According to the statement, Netanyahu said that “Israel has nothing to hide. The opposite is true. It is in the national interest of the State of Israel to ensure that the factual truth of the overall flotilla events comes to light throughout the world and this is exactly the principle that we are advancing.”

The Prime Minister consulted his “Security Cabinet” — a “seven-member ministerial forum” — before the decision was announced,  and, the statement said, “diplomatic contacts … have been held in recent weeks in order to ensure that this was indeed a panel with a balanced and fair written mandate”.

Haaretz’s Barak Raviv wrote that This is the first time Israel has ever agreed to participate in a UN probe regarding the Israel Defense Forces … UN Secretary General Ban officially announced Israel’s participation in the international inquiry, calling it an ‘unprecedented development’ … Ban also announced those who are planned to head the UN inquiry, saying the ‘panel will be led by eminent personalities: former Prime Minister of New Zealand, Mr. Geoffrey Palmer as Chair and the outgoing President of Colombia, Mr. Alvaro Uribe as Vice-Chair. The Panel will have two additional members, one each from Israel and Turkey. It will begin its work on 10 August and submit the first progress report by mid September’.”

Ban reportedly added that he hoped “the Panel will fulfill its mandate based on the Presidential Statement of the Security Council and with the fullest cooperation of the relevant national authorities of the two countries … It will also give me recommendations for the prevention of similar incidents in the future”… This is reported in Haaretz here.

UNSG BAN makes second visit to post-war Gaza

UNSG BAN Ki-Moon entered the Gaza strip this morning (Sunday) — despite firing of at least four rockets from Gaza on Saturday to Israeli perimeter communities.

Such firing usually brings Israeli reprisals — but that will have to wait until BAN leaves the Gaza Strip. [UPDATE: SMS Israel is reporting that Palestinian sources say the IDF fired “tank shells” at southern Gaza — while BAN is in northern Gaza…]

BAN made a stop in the northern Gaza neighborhood of Ezbat Abed Rabbo (Abed Rabbo farms) in Jabaliya, which was one of the worst-hit areas during the IDF Operation Cast Lead (27 December 2008 to 18 January 2009). Almost every house was destroyed, and a whole area of small businesses as well — one by one by one.

With the Israeli ban on construction materials still in place — ostensibly because Israeli soldier Gilad Shalit is still being held somewhere in Gaza since being seized in a cross-border raid in late June 2006 — there has been virtually no reconstruction. Families are still living in tents beside the rubble of their former homes.

Supplies of electricity and cooking gas are still unreliable and intermittant. Millions of liter of raw or partially-treated sewage from the densely-populated Gaza Strip, where 1.5 million people are trapped, has been pouring directly into the Mediterranean Sea. The current travels north — but this has apparently not bothered Israeli beach-goers so much that they have pressed for an end to the sanctions that the Israeli government ordered tightened after the mid-June 2007 Hamas rout of Palestinian/Fatah Preventive Security forces in Gaza.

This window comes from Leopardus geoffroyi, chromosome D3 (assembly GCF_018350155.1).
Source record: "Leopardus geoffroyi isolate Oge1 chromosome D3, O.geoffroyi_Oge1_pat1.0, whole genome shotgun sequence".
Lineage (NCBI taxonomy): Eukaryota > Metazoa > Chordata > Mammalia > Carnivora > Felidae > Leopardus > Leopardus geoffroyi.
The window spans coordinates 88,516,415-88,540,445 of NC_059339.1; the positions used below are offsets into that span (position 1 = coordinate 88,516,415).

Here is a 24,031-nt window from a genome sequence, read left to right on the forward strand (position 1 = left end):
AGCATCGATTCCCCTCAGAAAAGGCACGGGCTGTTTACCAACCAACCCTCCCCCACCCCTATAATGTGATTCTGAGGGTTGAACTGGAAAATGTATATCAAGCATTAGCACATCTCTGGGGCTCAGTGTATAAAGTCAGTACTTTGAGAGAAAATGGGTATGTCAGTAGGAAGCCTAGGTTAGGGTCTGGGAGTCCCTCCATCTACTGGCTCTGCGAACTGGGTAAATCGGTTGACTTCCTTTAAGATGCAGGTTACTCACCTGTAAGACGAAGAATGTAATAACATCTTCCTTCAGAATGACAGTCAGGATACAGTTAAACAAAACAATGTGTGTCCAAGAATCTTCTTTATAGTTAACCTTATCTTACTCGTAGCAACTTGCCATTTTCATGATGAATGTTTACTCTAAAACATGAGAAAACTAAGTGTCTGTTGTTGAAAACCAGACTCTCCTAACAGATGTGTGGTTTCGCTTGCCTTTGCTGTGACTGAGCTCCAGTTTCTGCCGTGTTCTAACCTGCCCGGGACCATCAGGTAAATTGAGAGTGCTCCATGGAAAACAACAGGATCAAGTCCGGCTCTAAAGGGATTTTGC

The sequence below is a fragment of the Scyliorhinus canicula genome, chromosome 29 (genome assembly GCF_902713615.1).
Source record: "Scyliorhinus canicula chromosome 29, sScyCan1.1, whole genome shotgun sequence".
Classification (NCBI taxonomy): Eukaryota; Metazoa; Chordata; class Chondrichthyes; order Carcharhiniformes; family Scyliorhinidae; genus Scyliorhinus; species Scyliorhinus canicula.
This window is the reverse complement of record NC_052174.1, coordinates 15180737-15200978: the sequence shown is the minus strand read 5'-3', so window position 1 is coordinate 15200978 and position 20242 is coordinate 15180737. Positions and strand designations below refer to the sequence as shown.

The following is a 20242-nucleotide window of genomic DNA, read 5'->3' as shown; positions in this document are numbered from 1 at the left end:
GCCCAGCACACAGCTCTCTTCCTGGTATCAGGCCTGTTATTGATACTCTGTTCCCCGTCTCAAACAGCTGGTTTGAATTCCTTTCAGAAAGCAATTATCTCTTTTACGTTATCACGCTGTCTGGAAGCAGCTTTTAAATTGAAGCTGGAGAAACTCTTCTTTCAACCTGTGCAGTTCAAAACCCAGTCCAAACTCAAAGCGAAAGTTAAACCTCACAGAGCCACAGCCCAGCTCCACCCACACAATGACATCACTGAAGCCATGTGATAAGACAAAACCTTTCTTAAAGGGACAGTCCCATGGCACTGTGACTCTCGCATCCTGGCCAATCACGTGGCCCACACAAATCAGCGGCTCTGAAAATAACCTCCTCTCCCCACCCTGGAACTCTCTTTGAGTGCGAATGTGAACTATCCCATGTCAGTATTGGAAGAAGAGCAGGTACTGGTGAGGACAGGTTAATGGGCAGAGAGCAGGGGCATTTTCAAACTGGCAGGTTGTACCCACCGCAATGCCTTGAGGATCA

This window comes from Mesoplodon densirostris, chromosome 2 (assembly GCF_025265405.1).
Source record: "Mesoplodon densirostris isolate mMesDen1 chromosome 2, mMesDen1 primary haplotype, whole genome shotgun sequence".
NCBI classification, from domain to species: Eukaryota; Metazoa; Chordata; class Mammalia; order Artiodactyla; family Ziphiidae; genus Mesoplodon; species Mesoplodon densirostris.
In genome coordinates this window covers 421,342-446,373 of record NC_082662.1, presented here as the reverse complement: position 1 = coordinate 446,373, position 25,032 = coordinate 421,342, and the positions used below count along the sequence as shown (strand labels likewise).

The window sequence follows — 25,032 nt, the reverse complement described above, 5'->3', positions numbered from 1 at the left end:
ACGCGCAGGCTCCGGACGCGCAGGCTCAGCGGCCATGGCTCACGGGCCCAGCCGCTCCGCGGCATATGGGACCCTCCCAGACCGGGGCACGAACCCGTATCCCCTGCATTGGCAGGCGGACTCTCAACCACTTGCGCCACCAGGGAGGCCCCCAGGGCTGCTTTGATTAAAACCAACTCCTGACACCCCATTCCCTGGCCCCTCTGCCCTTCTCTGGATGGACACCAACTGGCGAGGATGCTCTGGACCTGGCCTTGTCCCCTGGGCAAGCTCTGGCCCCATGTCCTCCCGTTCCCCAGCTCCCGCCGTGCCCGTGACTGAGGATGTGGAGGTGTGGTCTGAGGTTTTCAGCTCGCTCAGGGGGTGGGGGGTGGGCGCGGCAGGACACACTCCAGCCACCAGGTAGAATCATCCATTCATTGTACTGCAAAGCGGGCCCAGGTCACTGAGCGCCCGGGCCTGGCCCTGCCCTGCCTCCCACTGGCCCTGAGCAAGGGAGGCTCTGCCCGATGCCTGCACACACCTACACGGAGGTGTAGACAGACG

Since September 2007, the Israeli Ministry of Defense has been in charge of these sanctions — which are directly administered by the Coordinator of [Israeli] Government Activities in the Territories (COGAT). The Israeli Supreme Court was asked by a coalition of Israeli and Palestinian human rights groups to prohibit the military from carrying out what they say is “collective punishment” of the entire population of Gaza. But the High Court of Justice instead allowed the Israeli Military to proceed, on the sole condition that it would not allow a “humanitarian crisis” to develop.

BAN has reportedly just said in Gaza that this continued blockade or seige is “unacceptable”.

BAN, and the Quartet of Middle East negotiators of which he is part, have repeated their calls this week for an end to rocket and missile and mortar firing from Gaza, and for Gilad Shalit’s safe return home.

Hamas leader Mahmoud Zahar is reported to have said this morning that Fatah and “factions” are responsible for the continued projectile firing from Gaza — which he said Hamas wanted to stop. Zahar apparently told al-A3alam TV that the shelling “diverts the focus from the occupation crimes”.

Fayyad shows BAN Ki-Moon a small part of the situation in the West Bank

Palestinian Prime Minister Salam Fayyad gave UN Secretary-General BAN Ki-Moon a safe and secure look at the situation on the ground in the West Bank. Salam Fayyad shows BAN Ki-Moon the situation on the ground in the West Bank - 20 March 2010

UNSG BAN was originally supposed to meet Palestinian President Mahmoud Abbas — but Abbas reportedly is suffering back pain following an accidental fall last week, and was advised to rest for a few days after a medical check in Amman on Friday.

Instead, in Ramallah, Fayyad reportedly took BAN to the Masyoun area in Ramallah, and further west to a spot near the infamous Israeli prison, Ofer, where there are hundreds if not thousands of Palestinian detainees being held, and where there is an Israeli military court where there are hearings for some detainees.

According to the Palestinian News Agency, WAFA, BAN said: “I saw with my very eyes the hardships the Palestinians face as a result of Israeli settlement activities and land confiscation”.